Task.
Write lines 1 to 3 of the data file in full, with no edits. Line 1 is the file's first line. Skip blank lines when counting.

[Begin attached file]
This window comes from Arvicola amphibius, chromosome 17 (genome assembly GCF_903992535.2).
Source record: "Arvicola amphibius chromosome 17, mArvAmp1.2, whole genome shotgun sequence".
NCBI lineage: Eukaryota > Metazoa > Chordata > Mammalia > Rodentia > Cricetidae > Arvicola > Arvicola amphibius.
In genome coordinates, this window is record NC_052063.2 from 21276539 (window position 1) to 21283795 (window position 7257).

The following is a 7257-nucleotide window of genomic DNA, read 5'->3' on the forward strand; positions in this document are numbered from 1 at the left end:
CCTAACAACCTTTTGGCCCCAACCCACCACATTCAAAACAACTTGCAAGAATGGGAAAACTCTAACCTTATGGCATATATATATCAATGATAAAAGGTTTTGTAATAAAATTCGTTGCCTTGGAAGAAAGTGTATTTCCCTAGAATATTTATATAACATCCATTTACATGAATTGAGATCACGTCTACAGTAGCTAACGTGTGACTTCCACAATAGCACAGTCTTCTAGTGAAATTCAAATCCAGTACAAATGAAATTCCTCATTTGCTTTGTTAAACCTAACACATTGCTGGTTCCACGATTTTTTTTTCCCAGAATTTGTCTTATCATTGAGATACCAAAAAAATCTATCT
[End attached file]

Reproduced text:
This window comes from Arvicola amphibius, chromosome 17 (genome assembly GCF_903992535.2).
Source record: "Arvicola amphibius chromosome 17, mArvAmp1.2, whole genome shotgun sequence".
NCBI lineage: Eukaryota > Metazoa > Chordata > Mammalia > Rodentia > Cricetidae > Arvicola > Arvicola amphibius.